A young man in shabby clothing drops off the edge of a dark, windswept cliff. Flashbacks tear through his mind: the catching glimpse of Kate’s eyes in the city park; their first kiss on a summer beach; her handkerchief waving him off to England; the final, pleading letter he failed to answer. Other flashbacks reveal what led to his irreversible despair: the empty streets of London’s entertainment district, the men having gone off to war; a dark figure scampering off with his puppet cases; coins panhandled and later spent in bystreet taverns.
Kate sleeps soundly in her lighthouse across the sea, moon full and bright over the New England landscape. On an old Shaker chair sits a marionette, sculpted by Martin in his own image: a temporary companion. The puppet is of simple design, lanky, with long arms and a soft pine body. Its yellow hair, blue shirt, and gray pants are made of paint. Tall teeth adorn a wry smile beneath sleepy eyes. It leans forward, slow and deliberate, like a plant leaning in towards the sun. Strings vibrate ever so slightly.
Cold waves crash and spray against Martin’s inert body. He begins to slide off the barnacled rocks on a layer of blood and algae, then slips into the ocean and floats facedown beneath indifferent stars. Salt water fills his lungs. He sinks into darkness.
The marionette slides off its chair to the moonlit floorboards. Kate moans and turns to her side, white nightgown stretched tight against her body. Black hair falls across her eyes where Martin, handsome and smiling, waves from a passenger ship and disappears into an Old World fog.
Tiny fish dart about the darkness, nipping off bits of Martin’s skin. There is no pain, but he is conscious of submergence, of a heaviness thrust against his head, chest, back and limbs. And there’s a pressing outward from within as seawater enters his organs. He lingers in a cloud of blood, waiting for the nightmare to end, to be released from limbo.
Wobbling on skinny legs, the marionette gets to its feet and lurches forward like a drunk. The cross-handle drags behind it. Kate sits up, still asleep. “Martin? Is that you?”
A jellyfish flits by in the pervasive blackness. It is strikingly beautiful, illuminating the dark like a green moon in a turbid sky. Kate’s face coruscates inside of it, piercing Martin’s soul, tempting him to embrace her. But his limbs are useless. So his thoughts turn to puppetry, to the manipulation of inanimate objects: he envisions strings on his arms and on his legs; strings across his shoulders; strings at the top of his bleeding head. And when thick, tangible strands suddenly appear out of nowhere, his heart rejoices, triggering a telekinetic response that plucks and dances his body towards the passing eidolon.
The marionette nears the bed and the cross-handle rises, lifting the puppet into the air. Wooden legs clank together as it floats to a bedpost and wraps its segmented arms around the ornate finial. Kate repeats Martin’s name, prompting the puppet to descend to the mattress. The girl rolls away, grabs a green bottle off the nightstand and clambers barefoot out the window between billowing curtains. She sleepwalks beneath the rotating lighthouse beam towards the sea, and the puppet, landing soundlessly in the grass, follows her.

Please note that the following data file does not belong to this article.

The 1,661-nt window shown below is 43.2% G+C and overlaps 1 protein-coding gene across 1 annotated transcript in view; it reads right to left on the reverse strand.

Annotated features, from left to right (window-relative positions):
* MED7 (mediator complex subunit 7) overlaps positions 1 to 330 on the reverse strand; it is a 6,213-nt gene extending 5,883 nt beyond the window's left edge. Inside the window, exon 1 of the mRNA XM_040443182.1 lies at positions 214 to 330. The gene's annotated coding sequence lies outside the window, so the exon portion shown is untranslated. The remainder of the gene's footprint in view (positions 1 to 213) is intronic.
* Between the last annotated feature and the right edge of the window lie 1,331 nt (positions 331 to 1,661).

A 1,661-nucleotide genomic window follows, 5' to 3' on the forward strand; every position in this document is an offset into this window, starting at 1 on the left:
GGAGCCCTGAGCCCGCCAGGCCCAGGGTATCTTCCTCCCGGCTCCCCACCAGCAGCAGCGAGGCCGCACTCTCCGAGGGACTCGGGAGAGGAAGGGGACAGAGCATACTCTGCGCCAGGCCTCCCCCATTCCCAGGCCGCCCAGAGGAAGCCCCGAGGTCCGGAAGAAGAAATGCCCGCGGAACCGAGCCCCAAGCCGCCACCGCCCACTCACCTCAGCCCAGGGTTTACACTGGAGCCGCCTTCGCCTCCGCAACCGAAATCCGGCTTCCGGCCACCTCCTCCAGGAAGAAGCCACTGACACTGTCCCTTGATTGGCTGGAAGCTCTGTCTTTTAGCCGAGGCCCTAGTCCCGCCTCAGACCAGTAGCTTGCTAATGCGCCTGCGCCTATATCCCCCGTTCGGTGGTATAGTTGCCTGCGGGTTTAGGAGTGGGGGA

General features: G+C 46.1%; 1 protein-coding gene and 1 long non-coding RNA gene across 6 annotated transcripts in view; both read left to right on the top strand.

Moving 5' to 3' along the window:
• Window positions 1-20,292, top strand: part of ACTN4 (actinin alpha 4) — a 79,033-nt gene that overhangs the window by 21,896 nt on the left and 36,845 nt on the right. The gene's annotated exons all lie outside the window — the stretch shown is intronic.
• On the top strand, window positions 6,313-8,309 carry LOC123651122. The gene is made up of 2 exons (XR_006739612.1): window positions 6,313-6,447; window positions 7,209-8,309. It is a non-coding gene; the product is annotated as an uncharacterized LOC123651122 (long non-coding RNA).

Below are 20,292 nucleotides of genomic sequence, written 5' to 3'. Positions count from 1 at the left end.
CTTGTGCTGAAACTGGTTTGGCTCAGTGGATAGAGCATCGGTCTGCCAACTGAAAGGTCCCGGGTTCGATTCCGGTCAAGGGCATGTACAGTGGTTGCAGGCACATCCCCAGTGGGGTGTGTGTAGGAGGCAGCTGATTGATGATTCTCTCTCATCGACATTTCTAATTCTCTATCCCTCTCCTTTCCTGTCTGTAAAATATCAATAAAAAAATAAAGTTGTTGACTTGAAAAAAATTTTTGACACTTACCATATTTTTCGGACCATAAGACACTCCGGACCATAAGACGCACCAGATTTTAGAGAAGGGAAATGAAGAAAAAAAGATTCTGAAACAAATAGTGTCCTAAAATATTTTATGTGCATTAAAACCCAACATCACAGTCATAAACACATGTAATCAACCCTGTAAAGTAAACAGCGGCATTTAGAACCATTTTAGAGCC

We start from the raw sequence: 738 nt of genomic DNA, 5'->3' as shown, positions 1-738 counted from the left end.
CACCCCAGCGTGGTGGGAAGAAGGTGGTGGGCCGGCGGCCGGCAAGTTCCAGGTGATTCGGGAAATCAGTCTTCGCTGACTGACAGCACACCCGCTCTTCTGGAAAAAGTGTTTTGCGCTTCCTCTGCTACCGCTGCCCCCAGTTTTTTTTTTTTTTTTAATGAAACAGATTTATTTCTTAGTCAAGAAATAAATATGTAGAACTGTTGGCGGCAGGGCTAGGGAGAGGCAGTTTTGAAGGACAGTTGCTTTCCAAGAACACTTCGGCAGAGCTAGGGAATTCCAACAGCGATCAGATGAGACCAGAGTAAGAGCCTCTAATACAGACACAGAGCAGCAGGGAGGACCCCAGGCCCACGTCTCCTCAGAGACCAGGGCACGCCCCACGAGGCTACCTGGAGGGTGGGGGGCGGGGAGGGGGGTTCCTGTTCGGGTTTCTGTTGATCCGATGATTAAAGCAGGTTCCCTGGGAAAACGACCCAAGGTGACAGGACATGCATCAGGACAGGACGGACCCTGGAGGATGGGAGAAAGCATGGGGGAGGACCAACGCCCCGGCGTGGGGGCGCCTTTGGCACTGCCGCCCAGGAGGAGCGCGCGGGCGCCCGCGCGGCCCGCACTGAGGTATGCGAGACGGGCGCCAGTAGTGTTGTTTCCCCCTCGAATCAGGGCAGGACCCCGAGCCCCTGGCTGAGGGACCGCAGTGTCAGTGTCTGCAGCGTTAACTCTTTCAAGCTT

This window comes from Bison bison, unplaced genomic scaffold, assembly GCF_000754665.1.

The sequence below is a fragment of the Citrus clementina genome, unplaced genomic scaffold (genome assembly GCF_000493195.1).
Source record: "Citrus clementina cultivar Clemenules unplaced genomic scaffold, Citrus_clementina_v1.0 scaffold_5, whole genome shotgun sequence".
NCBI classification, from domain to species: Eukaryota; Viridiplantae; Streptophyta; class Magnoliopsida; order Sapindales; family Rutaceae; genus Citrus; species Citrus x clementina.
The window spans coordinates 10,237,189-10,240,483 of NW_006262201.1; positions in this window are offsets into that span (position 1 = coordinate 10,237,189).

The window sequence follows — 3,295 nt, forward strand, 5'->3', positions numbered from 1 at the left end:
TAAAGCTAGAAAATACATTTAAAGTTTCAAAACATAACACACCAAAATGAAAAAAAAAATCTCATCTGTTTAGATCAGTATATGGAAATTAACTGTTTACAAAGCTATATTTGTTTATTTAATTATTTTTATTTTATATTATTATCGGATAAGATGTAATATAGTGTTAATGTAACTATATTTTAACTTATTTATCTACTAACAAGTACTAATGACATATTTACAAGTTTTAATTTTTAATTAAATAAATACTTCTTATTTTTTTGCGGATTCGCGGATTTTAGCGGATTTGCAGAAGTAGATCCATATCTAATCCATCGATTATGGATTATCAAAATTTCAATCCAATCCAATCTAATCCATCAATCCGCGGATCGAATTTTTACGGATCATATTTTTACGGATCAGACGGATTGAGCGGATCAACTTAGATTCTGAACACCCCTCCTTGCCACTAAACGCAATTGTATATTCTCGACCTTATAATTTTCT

Strings twist and tangle around Martin’s distended body in their haste to pull him along. But he knows there is no need for the grace of a stage performance here. If he can simply catch the elusive jellyfish he and Kate will enter a new world together, of that he is now certain – the strings are the proof. And the closer he gets to the apparition, the clearer her face within that ghostly green glow.
Kate meanders to the coast down a moonlit path of sand, rock and stunted pine, bottle clutched to her chest. The puppet jerks its way along a few feet behind, arms waving about, cross-handle twisting from side to side as if gripped by invisible hands. She traverses a swath of short, windblown grass and arrives at a steep ledge over the crashing sea. There she pauses, leans forward, sways. The marionette battles the wind and creeps up behind her.
Martin is now moving at a tremendous speed. Water rushes into his mouth, nose and ears like wet cement. The nervous, writhing bodies of myriad creatures press up and quiver against his blue flesh, causing him to lose sight of Kate. But he knows the strings will guide him to her, that they will wrap his arms around her at any moment.
Rolled up inside the bottle is the hardest letter Kate has ever had to write: a letter which speaks of waiting, of saying goodbye, of the heart’s need to move on. She casts it into the waves, hair blowing in the wet, salty wind. The replica of her lover wobbles up beside her and peers down at the retreating bottle. Legs twist. Knees buckle. A moment later the puppet falls to the barnacled rocks below, watching Kate to the very end.
The strings lift Martin from the sea into the cold, starry night. Water spills away in a white rush. With a wet thud he is flung across the deck of a ship where he rolls and flops in a landslide of sea things; a slimy mass of scales and fins and tiny mouths gasping for air, the jellyfish not among them. In a comforting, silent pop of light, it all disappears.
Kate returns to the nearby swath of grass and lies down, the lighthouse beam circling quietly overhead. She shuts her eyes in peaceful repose, letting new, unanchored dreams rise to the surface. Meanwhile, the marionette floats out to sea alongside the glimmering green bottle, its face full of moonlight, its body coming apart on the rolling waves. In the distance, a fishing vessel sounds its horn, heads to port.